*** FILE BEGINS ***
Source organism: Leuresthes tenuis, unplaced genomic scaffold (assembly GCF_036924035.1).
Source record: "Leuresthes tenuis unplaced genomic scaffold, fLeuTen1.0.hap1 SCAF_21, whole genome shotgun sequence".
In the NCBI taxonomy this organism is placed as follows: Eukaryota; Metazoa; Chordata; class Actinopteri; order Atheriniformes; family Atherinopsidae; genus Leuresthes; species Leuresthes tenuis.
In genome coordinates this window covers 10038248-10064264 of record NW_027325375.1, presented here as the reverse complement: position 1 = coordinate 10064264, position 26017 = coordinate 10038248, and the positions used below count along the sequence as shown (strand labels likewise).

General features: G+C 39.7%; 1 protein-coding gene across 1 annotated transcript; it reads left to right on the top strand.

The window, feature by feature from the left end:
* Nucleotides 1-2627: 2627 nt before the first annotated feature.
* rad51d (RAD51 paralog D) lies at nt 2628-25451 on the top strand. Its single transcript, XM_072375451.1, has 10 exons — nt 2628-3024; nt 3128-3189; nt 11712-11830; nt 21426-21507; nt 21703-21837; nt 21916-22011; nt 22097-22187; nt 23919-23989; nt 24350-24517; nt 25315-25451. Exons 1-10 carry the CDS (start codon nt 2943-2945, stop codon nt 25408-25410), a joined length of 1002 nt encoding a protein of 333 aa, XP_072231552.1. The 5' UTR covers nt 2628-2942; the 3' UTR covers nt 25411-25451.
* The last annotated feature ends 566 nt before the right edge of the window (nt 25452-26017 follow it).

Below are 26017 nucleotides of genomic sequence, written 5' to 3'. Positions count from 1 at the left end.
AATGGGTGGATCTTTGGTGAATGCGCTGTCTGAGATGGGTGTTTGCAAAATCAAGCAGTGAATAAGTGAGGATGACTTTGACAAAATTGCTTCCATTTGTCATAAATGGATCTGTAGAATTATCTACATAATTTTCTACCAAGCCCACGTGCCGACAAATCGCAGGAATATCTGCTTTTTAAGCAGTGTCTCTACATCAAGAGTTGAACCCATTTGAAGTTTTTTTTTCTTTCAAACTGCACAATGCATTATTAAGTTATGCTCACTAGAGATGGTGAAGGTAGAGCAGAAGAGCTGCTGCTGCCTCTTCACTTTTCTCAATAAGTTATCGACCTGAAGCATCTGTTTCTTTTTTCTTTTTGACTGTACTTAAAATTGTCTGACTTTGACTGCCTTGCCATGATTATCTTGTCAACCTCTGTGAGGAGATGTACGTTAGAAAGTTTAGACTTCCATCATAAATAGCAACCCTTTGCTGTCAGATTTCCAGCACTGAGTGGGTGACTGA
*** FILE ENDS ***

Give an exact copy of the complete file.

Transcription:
Source organism: Leuresthes tenuis, unplaced genomic scaffold (assembly GCF_036924035.1).
Source record: "Leuresthes tenuis unplaced genomic scaffold, fLeuTen1.0.hap1 SCAF_21, whole genome shotgun sequence".
In the NCBI taxonomy this organism is placed as follows: Eukaryota; Metazoa; Chordata; class Actinopteri; order Atheriniformes; family Atherinopsidae; genus Leuresthes; species Leuresthes tenuis.
In genome coordinates this window covers 10038248-10064264 of record NW_027325375.1, presented here as the reverse complement: position 1 = coordinate 10064264, position 26017 = coordinate 10038248, and the positions used below count along the sequence as shown (strand labels likewise).

General features: G+C 39.7%; 1 protein-coding gene across 1 annotated transcript; it reads left to right on the top strand.

The window, feature by feature from the left end:
* Nucleotides 1-2627: 2627 nt before the first annotated feature.
* rad51d (RAD51 paralog D) lies at nt 2628-25451 on the top strand. Its single transcript, XM_072375451.1, has 10 exons — nt 2628-3024; nt 3128-3189; nt 11712-11830; nt 21426-21507; nt 21703-21837; nt 21916-22011; nt 22097-22187; nt 23919-23989; nt 24350-24517; nt 25315-25451. Exons 1-10 carry the CDS (start codon nt 2943-2945, stop codon nt 25408-25410), a joined length of 1002 nt encoding a protein of 333 aa, XP_072231552.1. The 5' UTR covers nt 2628-2942; the 3' UTR covers nt 25411-25451.
* The last annotated feature ends 566 nt before the right edge of the window (nt 25452-26017 follow it).

Below are 26017 nucleotides of genomic sequence, written 5' to 3'. Positions count from 1 at the left end.
AATGGGTGGATCTTTGGTGAATGCGCTGTCTGAGATGGGTGTTTGCAAAATCAAGCAGTGAATAAGTGAGGATGACTTTGACAAAATTGCTTCCATTTGTCATAAATGGATCTGTAGAATTATCTACATAATTTTCTACCAAGCCCACGTGCCGACAAATCGCAGGAATATCTGCTTTTTAAGCAGTGTCTCTACATCAAGAGTTGAACCCATTTGAAGTTTTTTTTTCTTTCAAACTGCACAATGCATTATTAAGTTATGCTCACTAGAGATGGTGAAGGTAGAGCAGAAGAGCTGCTGCTGCCTCTTCACTTTTCTCAATAAGTTATCGACCTGAAGCATCTGTTTCTTTTTTCTTTTTGACTGTACTTAAAATTGTCTGACTTTGACTGCCTTGCCATGATTATCTTGTCAACCTCTGTGAGGAGATGTACGTTAGAAAGTTTAGACTTCCATCATAAATAGCAACCCTTTGCTGTCAGATTTCCAGCACTGAGTGGGTGACTGA